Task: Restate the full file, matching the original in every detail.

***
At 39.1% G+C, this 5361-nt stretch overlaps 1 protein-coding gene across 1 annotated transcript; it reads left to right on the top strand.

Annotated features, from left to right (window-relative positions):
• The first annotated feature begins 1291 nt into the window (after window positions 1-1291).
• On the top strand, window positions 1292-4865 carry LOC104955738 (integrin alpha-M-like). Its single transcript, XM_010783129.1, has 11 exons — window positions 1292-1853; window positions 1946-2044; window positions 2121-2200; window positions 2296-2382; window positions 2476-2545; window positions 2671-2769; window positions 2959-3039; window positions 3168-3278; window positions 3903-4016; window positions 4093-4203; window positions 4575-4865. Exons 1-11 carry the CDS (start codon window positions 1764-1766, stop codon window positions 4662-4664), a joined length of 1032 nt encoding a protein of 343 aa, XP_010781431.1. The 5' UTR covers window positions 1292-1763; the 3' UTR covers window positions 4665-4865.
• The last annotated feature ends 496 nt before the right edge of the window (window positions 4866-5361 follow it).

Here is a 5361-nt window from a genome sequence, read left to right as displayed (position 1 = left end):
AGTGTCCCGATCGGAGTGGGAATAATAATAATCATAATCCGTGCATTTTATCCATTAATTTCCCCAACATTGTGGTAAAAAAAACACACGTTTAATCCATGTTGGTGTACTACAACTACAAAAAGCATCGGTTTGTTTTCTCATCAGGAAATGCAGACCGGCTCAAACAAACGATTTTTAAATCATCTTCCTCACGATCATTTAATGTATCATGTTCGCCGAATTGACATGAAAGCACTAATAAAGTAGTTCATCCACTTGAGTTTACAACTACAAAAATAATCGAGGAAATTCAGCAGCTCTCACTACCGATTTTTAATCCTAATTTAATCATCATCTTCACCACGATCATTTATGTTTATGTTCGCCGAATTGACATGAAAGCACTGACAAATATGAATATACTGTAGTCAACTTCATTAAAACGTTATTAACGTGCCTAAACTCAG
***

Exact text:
At 39.1% G+C, this 5361-nt stretch overlaps 1 protein-coding gene across 1 annotated transcript; it reads left to right on the top strand.

Annotated features, from left to right (window-relative positions):
• The first annotated feature begins 1291 nt into the window (after window positions 1-1291).
• On the top strand, window positions 1292-4865 carry LOC104955738 (integrin alpha-M-like). Its single transcript, XM_010783129.1, has 11 exons — window positions 1292-1853; window positions 1946-2044; window positions 2121-2200; window positions 2296-2382; window positions 2476-2545; window positions 2671-2769; window positions 2959-3039; window positions 3168-3278; window positions 3903-4016; window positions 4093-4203; window positions 4575-4865. Exons 1-11 carry the CDS (start codon window positions 1764-1766, stop codon window positions 4662-4664), a joined length of 1032 nt encoding a protein of 343 aa, XP_010781431.1. The 5' UTR covers window positions 1292-1763; the 3' UTR covers window positions 4665-4865.
• The last annotated feature ends 496 nt before the right edge of the window (window positions 4866-5361 follow it).

Here is a 5361-nt window from a genome sequence, read left to right as displayed (position 1 = left end):
AGTGTCCCGATCGGAGTGGGAATAATAATAATCATAATCCGTGCATTTTATCCATTAATTTCCCCAACATTGTGGTAAAAAAAACACACGTTTAATCCATGTTGGTGTACTACAACTACAAAAAGCATCGGTTTGTTTTCTCATCAGGAAATGCAGACCGGCTCAAACAAACGATTTTTAAATCATCTTCCTCACGATCATTTAATGTATCATGTTCGCCGAATTGACATGAAAGCACTAATAAAGTAGTTCATCCACTTGAGTTTACAACTACAAAAATAATCGAGGAAATTCAGCAGCTCTCACTACCGATTTTTAATCCTAATTTAATCATCATCTTCACCACGATCATTTATGTTTATGTTCGCCGAATTGACATGAAAGCACTGACAAATATGAATATACTGTAGTCAACTTCATTAAAACGTTATTAACGTGCCTAAACTCAG